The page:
Neonicotinoids disrupt lake ecosystems and fisheries
This paper finds that neonicotinoid use in rice paddies surrounding Lake Shinji in Japan was followed by a collapse in the fishery yields of smelt and eel, likely due to neonicotinoids reducing the abundance of zooplankton on which smelt and eels feed. The paper suggests that similar fishery yields decreases in lake across Japan could be linked to neonicotinoid use.
Invertebrate declines are widespread in terrestrial ecosystems, and pesticide use is often cited as a causal factor. Here, we report that aquatic systems are threatened by the high toxicity and persistence of neonicotinoid insecticides. These effects cascade to higher trophic levels by altering food web structure and dynamics, affecting higher-level consumers. Using data on zooplankton, water quality, and annual fishery yields of eel and smelt, we show that neonicotinoid application to watersheds since 1993 coincided with an 83% decrease in average zooplankton biomass in spring, causing the smelt harvest to collapse from 240 to 22 tons in Lake Shinji, Shimane Prefecture, Japan. This disruption likely also occurs elsewhere, as neonicotinoids are currently the most widely used class of insecticides globally.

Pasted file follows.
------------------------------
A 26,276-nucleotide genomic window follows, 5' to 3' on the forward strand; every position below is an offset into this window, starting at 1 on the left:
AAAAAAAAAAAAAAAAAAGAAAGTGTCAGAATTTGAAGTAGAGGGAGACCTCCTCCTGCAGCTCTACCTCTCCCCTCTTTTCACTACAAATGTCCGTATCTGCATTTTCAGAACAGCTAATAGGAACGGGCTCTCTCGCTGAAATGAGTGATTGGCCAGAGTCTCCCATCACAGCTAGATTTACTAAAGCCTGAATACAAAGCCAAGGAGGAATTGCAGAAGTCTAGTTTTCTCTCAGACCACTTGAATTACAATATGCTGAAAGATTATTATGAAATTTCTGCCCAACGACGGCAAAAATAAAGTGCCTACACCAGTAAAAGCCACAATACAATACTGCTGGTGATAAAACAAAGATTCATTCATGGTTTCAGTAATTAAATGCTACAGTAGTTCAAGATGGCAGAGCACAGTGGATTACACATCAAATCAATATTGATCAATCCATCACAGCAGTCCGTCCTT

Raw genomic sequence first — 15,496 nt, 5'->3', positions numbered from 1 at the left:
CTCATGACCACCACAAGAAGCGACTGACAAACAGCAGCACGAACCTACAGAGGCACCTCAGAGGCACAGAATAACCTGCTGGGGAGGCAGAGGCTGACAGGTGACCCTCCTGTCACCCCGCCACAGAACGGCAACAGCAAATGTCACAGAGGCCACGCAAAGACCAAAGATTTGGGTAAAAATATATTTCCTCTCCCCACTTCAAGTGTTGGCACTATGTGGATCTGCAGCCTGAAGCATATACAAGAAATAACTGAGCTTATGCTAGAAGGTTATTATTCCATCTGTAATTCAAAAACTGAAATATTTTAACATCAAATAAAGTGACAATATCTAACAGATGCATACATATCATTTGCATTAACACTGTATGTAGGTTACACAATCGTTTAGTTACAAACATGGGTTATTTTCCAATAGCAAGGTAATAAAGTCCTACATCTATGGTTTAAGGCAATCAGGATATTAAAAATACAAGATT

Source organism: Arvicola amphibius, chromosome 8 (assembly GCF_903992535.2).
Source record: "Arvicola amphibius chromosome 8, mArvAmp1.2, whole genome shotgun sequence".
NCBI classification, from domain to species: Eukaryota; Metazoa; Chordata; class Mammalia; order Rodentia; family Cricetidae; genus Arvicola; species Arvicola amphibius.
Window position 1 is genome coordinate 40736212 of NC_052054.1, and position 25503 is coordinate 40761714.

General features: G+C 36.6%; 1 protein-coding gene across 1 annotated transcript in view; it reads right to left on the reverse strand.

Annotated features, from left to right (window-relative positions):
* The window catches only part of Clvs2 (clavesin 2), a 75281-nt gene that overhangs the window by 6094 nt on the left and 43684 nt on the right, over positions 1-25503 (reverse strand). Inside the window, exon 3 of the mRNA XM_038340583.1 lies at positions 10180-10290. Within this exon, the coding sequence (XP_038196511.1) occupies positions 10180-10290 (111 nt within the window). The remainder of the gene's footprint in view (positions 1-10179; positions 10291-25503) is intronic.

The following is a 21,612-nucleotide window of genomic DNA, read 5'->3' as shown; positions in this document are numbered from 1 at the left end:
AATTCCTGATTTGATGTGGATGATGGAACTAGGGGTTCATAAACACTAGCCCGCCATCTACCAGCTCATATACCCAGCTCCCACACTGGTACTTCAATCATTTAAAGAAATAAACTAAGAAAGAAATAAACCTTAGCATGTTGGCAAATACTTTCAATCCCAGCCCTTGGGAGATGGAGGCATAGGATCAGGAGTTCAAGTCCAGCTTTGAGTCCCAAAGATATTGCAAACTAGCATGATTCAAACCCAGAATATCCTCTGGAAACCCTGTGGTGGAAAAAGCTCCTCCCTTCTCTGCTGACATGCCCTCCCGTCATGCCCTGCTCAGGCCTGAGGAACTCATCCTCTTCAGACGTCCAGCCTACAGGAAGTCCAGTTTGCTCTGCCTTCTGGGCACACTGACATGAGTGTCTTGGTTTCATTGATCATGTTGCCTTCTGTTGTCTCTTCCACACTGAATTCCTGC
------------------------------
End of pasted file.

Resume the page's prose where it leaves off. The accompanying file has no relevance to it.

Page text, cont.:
Yamamuro, M., Komuro, T., Kamiya, H., Kato, T., Hasegawa, H. and Kameda, Y., 2019. Neonicotinoids disrupt aquatic food webs and decrease fishery yields. Science, 366(6465), pp.620-623.
Read the full paper here. See also the Foodsource resource How do food systems contribute to water pollution?
Asia is Earth's largest and most populous continent. It hosts many densely populated and large cities as well as enormous barely populated regions, which all together host over half of the human population. Agriculture as a source of income is of major importance in the region. In most Asian countries, agriculture is the biggest user of water and in some regions can be responsible for to 90% of total water consumption through irrigation.